Scenario: Player A hits a ball with backspin to Player B. The ball bounces in Player B’s Court and then travels back across the Plane of the Net to the side of Player A. Player B then legally crosses the Plane of the Net to hit a winning shot, but before the ball becomes dead, Player B contacts Player A (who is standing on their own side of the net) with his paddle. A fault shall be called on player B. Note: While a player is allowed to cross the Plane of the Net under certain circumstances, this “allowed crossing” must still follow other rules. In this scenario, while the player did cross the plane legally, they cannot contact the opponent/opponent’s Court/net system in doing so.

11.J.     Distractions. Players may not distract an opponent when the opponent is about to play the ball. If in the judgment of the referee a distraction has occurred, the referee shall immediately call a fault on the offending team.

11.K.     New 2021: The Net Posts. The Net Posts (including connected wheels, arms, or other support construction) are positioned out of bounds. It is a fault if a player contacts the net post while the ball is in play.

The Net Posts. The Net Posts (including connected wheels, arms, or other support construction) are positioned out of bounds. If a ball or player contacts the net post while the ball is in play, it is a fault and a dead ball will be declared.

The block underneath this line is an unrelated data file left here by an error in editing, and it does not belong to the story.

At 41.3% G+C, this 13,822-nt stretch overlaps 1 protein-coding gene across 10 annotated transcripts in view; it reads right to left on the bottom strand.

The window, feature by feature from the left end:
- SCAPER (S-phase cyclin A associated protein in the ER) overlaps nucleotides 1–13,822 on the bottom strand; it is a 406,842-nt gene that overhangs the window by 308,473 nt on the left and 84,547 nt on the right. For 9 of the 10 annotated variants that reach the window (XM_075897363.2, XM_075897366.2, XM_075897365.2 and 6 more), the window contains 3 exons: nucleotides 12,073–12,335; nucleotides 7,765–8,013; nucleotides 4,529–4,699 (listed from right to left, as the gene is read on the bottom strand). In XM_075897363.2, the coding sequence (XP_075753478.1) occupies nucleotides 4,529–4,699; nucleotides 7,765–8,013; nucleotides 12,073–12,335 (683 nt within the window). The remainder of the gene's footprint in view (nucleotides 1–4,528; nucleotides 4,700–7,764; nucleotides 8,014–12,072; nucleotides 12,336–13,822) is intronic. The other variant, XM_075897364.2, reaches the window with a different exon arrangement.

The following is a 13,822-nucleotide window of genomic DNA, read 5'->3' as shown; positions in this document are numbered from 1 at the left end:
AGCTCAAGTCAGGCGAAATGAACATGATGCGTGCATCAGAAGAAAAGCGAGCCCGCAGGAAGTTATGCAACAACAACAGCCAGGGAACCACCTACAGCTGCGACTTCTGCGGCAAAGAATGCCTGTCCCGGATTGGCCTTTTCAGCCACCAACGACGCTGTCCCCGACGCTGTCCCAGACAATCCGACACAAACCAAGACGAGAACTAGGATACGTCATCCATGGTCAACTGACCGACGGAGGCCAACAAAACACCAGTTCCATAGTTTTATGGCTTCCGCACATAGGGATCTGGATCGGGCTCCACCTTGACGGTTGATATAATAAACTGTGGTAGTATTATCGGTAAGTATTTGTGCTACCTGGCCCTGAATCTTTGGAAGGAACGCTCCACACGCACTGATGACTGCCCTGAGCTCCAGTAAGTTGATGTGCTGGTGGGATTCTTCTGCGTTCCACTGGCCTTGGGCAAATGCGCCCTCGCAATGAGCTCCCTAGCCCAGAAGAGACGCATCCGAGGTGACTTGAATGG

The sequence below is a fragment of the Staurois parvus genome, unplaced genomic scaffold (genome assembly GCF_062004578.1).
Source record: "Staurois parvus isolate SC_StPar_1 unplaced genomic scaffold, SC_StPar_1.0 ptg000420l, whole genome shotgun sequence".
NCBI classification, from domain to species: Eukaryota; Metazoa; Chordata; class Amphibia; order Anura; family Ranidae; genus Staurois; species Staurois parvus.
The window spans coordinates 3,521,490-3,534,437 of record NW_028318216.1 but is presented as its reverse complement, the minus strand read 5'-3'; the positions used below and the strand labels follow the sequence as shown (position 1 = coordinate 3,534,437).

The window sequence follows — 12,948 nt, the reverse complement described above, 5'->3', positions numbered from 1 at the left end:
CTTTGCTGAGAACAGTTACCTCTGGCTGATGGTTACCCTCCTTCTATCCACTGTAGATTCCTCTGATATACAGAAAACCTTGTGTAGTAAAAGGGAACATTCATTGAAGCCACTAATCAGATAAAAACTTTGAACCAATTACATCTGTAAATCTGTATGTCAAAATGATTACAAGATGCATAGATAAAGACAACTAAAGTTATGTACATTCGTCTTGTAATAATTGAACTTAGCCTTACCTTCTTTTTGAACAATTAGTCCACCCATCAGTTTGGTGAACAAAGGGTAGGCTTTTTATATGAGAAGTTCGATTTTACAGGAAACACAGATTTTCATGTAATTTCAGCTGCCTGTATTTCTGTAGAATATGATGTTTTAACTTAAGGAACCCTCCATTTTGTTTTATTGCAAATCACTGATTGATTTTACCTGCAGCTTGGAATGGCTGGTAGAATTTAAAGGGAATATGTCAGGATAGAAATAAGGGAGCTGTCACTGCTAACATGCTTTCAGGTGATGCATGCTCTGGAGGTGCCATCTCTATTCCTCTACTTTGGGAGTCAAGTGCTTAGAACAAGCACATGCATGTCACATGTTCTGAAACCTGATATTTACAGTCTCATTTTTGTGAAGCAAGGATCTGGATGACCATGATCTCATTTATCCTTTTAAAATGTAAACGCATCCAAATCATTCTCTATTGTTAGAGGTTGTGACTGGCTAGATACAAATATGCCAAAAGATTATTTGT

Reason: This change is in conjunction with the modification of rule 8.D. and removes any ambiguity concerning a ball that hits the net post (or support structure) after it has bounced in the opponent’s Court. In Rule 8.D., the hitting player has not committed a fault but rather has won the rally.

11.K.1.   A ball contacting the net, the net cable, or rope between the Net Posts remains in play.

11.L.       The Net.

11.L.1.   The net and the wires or strings holding up the net are positioned (mostly) on the Court. Therefore, if the ball strikes the top of the net or strikes the top net wire or string and lands inbounds, it remains in play.

11.L.2.   If the ball travels between the net and the net post, it is a fault against the striking player.

11.L.3.   A player is allowed to go around the net post and cross the imaginary extension line of the net after hitting the ball, so long as the player or any item he or she is/was wearing or carrying does not touch the opponent’s Court. If the player goes around the net post and crosses the imaginary extension line of the net but does not make contact with the ball, a fault will be declared.

11.L.4.  New 2021: If a player hits the ball over the net into the opponent’s Court, and then the ball bounces back over the net and bounces a second time without being touched by the opponent, the striking player wins the rally.